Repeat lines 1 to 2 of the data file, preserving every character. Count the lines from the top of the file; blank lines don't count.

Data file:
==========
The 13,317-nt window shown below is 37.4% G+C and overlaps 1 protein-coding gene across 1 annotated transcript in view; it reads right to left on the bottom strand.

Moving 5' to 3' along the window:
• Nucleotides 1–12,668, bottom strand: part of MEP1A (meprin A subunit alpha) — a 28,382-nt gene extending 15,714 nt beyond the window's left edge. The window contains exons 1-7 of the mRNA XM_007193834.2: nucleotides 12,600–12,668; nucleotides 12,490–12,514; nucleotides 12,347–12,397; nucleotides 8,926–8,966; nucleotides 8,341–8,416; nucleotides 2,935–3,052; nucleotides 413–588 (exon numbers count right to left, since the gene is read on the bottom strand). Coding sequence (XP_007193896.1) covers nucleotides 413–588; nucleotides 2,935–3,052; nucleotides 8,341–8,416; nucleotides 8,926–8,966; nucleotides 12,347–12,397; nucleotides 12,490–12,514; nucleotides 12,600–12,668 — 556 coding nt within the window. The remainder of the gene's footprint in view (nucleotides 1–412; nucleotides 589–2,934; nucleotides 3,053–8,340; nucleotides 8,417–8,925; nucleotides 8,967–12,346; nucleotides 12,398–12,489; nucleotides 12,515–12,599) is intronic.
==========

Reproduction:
The 13,317-nt window shown below is 37.4% G+C and overlaps 1 protein-coding gene across 1 annotated transcript in view; it reads right to left on the bottom strand.

Moving 5' to 3' along the window: